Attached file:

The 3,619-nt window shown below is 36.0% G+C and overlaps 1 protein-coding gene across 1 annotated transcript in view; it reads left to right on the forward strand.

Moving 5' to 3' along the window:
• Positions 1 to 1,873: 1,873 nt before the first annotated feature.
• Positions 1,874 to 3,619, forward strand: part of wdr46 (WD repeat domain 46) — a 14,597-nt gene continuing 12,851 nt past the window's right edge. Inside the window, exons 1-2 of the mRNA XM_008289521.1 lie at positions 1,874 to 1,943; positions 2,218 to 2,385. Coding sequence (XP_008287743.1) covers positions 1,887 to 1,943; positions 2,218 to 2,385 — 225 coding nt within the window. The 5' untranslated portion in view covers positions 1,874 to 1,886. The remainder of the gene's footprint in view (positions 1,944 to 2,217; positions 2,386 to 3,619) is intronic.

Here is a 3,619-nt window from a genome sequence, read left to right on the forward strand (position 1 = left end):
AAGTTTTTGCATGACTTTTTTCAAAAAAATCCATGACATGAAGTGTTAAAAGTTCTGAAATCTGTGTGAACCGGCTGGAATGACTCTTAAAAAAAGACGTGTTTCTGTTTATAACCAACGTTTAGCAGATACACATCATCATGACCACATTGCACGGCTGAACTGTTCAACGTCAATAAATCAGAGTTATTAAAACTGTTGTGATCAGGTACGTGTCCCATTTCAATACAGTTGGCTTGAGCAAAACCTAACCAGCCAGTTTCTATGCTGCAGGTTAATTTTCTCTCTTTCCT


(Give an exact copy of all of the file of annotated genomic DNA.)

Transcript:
The 3,619-nt window shown below is 36.0% G+C and overlaps 1 protein-coding gene across 1 annotated transcript in view; it reads left to right on the forward strand.

Moving 5' to 3' along the window:
• Positions 1 to 1,873: 1,873 nt before the first annotated feature.
• Positions 1,874 to 3,619, forward strand: part of wdr46 (WD repeat domain 46) — a 14,597-nt gene continuing 12,851 nt past the window's right edge. Inside the window, exons 1-2 of the mRNA XM_008289521.1 lie at positions 1,874 to 1,943; positions 2,218 to 2,385. Coding sequence (XP_008287743.1) covers positions 1,887 to 1,943; positions 2,218 to 2,385 — 225 coding nt within the window. The 5' untranslated portion in view covers positions 1,874 to 1,886. The remainder of the gene's footprint in view (positions 1,944 to 2,217; positions 2,386 to 3,619) is intronic.

Here is a 3,619-nt window from a genome sequence, read left to right on the forward strand (position 1 = left end):
AAGTTTTTGCATGACTTTTTTCAAAAAAATCCATGACATGAAGTGTTAAAAGTTCTGAAATCTGTGTGAACCGGCTGGAATGACTCTTAAAAAAAGACGTGTTTCTGTTTATAACCAACGTTTAGCAGATACACATCATCATGACCACATTGCACGGCTGAACTGTTCAACGTCAATAAATCAGAGTTATTAAAACTGTTGTGATCAGGTACGTGTCCCATTTCAATACAGTTGGCTTGAGCAAAACCTAACCAGCCAGTTTCTATGCTGCAGGTTAATTTTCTCTCTTTCCT